A very interesting, but also frightening event took place back some years ago when satellites and observatories suddenly registered an extremely
powerful cosmic force that almost destroyed Earth. The explosion, coming from the Bootes constellation was firing material directly toward Earth
traveling at almost the speed of light.
The explosion formally named GRB 080319B was detected at 2:13 a.m. EDT on March 19, 2008. It came from the constellation of Bootes.
The event, called a gamma-ray burst, became bright enough for human eyes to see.
In a scientific report, Judith Racusin of Penn State University and a team of 92 coauthors state that observations across the spectrum began
30 minutes before the explosion and followed its afterglow for months.
The team concludes the burst's extraordinary brightness arose from a jet that shot material directly toward Earth at 99.99995 percent the speed of light.
At the same moment Swift saw the burst, the Russian KONUS instrument on NASA's Wind satellite also sensed the gamma rays and provided a wide view of their
A robotic wide-field optical camera called "Pi of the Sky" in Chile simultaneously captured the burst's first visible light.
The system is operated by institutions from Poland.
Within the next 15 seconds, the burst brightened enough to be visible in a dark sky to human eyes.
It briefly crested at a magnitude of 5.3 on the astronomical brightness scale.
Incredibly, the dying star was 7.5 billion light-years away.
Telescopes around the world already were studying the afterglow of another burst when GRB 080319B exploded just 10 degrees away.
TORTORA, a robotic wide-field optical camera operated in Chile with Russian-Italian collaboration, also caught the early light.
TORTORA's rapid imaging provided the most detailed look yet at visible light associated with a burst's initial gamma-ray blast.
A powerful jet from the Bootes constellation was directed at Earth. Image credit: NASA
Immediately after the blast, Swift's UltraViolet and Optical Telescope and X-Ray Telescope indicated they were effectively blinded. Racusin initially
thought something was wrong. Within minutes, however, as reports from other observers arrived, it was clear this was a special event.
Gamma-ray bursts are the universe's most luminous explosions. Most occur when massive stars run out of nuclear fuel. As a star's core collapses,
it creates a black hole or neutron star that, through processes not fully understood, drive powerful gas jets outward. These jets punch through
the collapsing star. As the jets shoot into space, they strike gas previously shed by the star and heat it. That generates bright afterglows.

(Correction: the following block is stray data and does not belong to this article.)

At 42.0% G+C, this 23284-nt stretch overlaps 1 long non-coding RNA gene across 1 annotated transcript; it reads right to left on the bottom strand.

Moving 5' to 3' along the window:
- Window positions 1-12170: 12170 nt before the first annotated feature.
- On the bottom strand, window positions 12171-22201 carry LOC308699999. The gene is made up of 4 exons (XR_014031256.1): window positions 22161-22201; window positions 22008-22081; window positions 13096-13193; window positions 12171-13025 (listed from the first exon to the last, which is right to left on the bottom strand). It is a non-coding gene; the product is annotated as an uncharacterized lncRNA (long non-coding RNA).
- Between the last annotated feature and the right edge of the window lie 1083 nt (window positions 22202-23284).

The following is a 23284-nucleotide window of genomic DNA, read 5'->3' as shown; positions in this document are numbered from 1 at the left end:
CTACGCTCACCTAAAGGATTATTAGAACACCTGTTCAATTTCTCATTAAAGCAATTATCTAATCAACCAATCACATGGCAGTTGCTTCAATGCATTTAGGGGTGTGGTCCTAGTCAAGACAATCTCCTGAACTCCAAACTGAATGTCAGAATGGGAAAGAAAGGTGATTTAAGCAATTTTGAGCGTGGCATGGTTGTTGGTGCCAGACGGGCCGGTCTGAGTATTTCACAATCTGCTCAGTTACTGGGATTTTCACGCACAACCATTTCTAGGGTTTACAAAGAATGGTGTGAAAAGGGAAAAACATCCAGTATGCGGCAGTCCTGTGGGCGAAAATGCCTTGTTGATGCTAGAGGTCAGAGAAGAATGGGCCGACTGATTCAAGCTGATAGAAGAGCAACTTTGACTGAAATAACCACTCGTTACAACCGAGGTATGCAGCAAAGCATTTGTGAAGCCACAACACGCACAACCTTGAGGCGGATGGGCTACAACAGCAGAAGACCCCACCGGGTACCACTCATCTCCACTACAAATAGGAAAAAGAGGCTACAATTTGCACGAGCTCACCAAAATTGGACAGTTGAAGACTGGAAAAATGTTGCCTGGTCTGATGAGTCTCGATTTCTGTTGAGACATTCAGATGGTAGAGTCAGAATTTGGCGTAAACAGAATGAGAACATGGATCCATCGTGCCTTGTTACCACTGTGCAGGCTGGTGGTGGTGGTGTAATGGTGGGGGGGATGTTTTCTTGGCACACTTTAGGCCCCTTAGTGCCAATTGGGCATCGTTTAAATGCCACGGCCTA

The team believes the jet directed toward Earth contained an ultra-fast component just 0.4 of a degree across. This core resided within a slightly
less energetic jet about 20 times wider.
Gamma-ray bursts are the Universe's
most luminous explosions. Image credit: NASA
"It's this wide jet that Swift usually sees from other bursts," Racusin explained.
"Maybe every gamma-ray burst contains a narrow jet, too, but astronomers miss them because we don't see them head-on."
Such an alignment occurs by chance only about once a decade, so a GRB 080319B is a rare catch.
Could then such a gamma-ray destroy life on Earth? That depends on the nature of the burst and its location.
There are two type of gamma-ray bursts. There is a longer, brighter burst and a "short-hard" burst, which lasts less than a second but
seems to give off more radiation than a longer burst.
If a gamma-ray happened inside the Milky Way, its effects on Earth would be much longer lasting.
These bursts of radiation reach the Earth's atmosphere and
cause free oxygen and nitrogen atoms to bang together, and some recombine into ozone-destroying compounds called nitrous oxides.
Short gamma-rays could be caused by dense neutron stars or colliding black holes.
According to researchers, such stellar collisions might occur once every 100 million years in any given galaxy.
At this rate, Earth would have been hit by several of these short-hard events over the course of its 4.5-billion-year history.
It is possible that a short gamma-ray was responsible for at least one planet-wide extinction event in the past.
We do not know with certainty what would have happened if the powerful jet from the Bootes constellation would have hit our planet, but we
can be thankful it missed our planet.
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